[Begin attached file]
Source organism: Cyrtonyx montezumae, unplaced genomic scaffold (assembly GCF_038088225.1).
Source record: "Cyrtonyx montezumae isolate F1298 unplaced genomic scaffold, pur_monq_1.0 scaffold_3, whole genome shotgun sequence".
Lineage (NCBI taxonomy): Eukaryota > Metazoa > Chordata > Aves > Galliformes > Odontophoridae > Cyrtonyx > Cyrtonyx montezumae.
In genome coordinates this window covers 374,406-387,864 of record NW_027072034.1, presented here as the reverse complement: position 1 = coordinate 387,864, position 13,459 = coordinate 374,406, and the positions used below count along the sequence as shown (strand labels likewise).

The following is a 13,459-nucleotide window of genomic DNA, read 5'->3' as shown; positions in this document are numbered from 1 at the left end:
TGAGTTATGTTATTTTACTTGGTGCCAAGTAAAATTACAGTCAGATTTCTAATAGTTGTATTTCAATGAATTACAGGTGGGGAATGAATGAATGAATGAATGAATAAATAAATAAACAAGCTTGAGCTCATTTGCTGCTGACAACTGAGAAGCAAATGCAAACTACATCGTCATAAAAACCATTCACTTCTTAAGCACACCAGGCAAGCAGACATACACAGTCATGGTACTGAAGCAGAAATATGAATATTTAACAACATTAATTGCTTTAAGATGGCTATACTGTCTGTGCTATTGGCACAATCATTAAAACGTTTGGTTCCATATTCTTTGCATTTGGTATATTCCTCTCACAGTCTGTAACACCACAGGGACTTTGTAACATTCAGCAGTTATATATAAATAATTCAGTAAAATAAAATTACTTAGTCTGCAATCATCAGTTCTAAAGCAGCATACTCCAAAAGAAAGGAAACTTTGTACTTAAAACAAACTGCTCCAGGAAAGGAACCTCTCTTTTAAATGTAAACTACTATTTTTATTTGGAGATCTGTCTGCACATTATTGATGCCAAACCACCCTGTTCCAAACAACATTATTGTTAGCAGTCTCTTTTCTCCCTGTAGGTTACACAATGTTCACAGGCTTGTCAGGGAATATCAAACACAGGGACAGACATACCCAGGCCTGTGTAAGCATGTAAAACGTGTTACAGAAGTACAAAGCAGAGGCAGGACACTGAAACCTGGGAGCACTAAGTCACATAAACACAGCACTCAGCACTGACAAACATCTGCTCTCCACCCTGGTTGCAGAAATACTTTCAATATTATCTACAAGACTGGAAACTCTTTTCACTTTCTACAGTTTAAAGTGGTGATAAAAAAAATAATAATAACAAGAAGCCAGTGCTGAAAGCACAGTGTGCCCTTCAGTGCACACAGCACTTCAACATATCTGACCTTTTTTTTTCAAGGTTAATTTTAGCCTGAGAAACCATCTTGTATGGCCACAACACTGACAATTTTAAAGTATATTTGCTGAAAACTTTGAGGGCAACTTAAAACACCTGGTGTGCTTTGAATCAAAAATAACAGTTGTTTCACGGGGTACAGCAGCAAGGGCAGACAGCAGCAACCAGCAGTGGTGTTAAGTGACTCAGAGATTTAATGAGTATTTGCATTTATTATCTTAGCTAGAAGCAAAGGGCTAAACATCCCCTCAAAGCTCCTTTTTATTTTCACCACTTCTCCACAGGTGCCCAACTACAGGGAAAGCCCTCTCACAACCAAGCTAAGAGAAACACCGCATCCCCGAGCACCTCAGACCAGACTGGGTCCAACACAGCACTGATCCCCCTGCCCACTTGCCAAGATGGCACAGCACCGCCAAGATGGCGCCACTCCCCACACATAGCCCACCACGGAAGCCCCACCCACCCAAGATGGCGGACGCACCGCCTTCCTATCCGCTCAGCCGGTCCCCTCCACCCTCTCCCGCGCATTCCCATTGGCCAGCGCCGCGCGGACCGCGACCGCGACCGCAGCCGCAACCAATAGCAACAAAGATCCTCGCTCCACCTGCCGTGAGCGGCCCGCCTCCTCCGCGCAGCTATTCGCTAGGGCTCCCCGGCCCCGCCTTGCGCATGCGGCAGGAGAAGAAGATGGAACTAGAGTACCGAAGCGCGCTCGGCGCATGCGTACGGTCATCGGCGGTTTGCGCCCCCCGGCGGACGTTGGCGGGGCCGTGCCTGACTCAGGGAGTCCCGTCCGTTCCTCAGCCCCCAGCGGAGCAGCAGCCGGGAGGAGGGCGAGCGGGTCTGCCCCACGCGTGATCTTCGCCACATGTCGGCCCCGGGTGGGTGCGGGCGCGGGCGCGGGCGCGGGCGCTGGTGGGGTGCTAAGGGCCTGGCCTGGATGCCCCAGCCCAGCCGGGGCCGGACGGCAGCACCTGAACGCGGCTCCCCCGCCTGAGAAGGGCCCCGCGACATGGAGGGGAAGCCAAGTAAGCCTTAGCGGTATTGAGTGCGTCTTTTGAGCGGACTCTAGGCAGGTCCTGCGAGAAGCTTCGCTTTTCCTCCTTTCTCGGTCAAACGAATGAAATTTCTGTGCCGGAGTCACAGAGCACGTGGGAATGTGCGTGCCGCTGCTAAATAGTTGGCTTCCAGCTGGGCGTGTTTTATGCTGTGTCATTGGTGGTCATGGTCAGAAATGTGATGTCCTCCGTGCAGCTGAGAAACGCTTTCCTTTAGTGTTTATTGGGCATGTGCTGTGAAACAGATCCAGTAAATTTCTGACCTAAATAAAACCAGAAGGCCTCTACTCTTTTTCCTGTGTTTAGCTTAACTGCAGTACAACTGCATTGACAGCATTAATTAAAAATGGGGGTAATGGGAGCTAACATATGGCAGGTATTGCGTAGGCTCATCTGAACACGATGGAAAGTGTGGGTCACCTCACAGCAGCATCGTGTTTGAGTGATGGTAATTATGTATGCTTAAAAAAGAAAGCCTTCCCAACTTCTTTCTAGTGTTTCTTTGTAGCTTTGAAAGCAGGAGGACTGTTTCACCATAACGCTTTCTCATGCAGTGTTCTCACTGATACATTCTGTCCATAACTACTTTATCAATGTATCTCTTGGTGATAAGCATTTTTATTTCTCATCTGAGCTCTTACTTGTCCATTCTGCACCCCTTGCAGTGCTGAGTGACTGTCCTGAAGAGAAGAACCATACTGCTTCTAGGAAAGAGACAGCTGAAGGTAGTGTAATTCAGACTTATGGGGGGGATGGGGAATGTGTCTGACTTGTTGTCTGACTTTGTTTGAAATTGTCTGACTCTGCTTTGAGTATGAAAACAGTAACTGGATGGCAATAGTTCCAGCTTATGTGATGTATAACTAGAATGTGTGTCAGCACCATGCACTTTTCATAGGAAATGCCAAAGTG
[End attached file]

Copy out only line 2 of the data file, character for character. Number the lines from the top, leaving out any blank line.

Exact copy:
Source record: "Cyrtonyx montezumae isolate F1298 unplaced genomic scaffold, pur_monq_1.0 scaffold_3, whole genome shotgun sequence".